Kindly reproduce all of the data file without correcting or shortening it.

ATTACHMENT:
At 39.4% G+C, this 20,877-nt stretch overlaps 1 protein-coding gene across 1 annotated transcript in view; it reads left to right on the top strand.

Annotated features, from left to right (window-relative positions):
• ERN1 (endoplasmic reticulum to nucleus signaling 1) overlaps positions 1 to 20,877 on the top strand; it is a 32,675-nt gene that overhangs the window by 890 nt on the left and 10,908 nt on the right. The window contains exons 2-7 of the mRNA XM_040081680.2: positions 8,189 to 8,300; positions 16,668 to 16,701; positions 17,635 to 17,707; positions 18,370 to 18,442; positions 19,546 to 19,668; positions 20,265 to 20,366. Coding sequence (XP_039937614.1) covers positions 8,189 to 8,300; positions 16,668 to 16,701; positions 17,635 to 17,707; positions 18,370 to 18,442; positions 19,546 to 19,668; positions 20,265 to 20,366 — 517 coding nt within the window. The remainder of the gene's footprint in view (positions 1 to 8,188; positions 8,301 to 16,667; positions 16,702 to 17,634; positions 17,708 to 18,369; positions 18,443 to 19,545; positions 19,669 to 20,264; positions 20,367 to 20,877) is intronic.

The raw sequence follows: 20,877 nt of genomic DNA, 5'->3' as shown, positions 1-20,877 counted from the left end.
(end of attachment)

At 39.4% G+C, this 20,877-nt stretch overlaps 1 protein-coding gene across 1 annotated transcript in view; it reads left to right on the top strand.

Annotated features, from left to right (window-relative positions):
• ERN1 (endoplasmic reticulum to nucleus signaling 1) overlaps positions 1 to 20,877 on the top strand; it is a 32,675-nt gene that overhangs the window by 890 nt on the left and 10,908 nt on the right. The window contains exons 2-7 of the mRNA XM_040081680.2: positions 8,189 to 8,300; positions 16,668 to 16,701; positions 17,635 to 17,707; positions 18,370 to 18,442; positions 19,546 to 19,668; positions 20,265 to 20,366. Coding sequence (XP_039937614.1) covers positions 8,189 to 8,300; positions 16,668 to 16,701; positions 17,635 to 17,707; positions 18,370 to 18,442; positions 19,546 to 19,668; positions 20,265 to 20,366 — 517 coding nt within the window. The remainder of the gene's footprint in view (positions 1 to 8,188; positions 8,301 to 16,667; positions 16,702 to 17,634; positions 17,708 to 18,369; positions 18,443 to 19,545; positions 19,669 to 20,264; positions 20,367 to 20,877) is intronic.

The raw sequence follows: 20,877 nt of genomic DNA, 5'->3' as shown, positions 1-20,877 counted from the left end.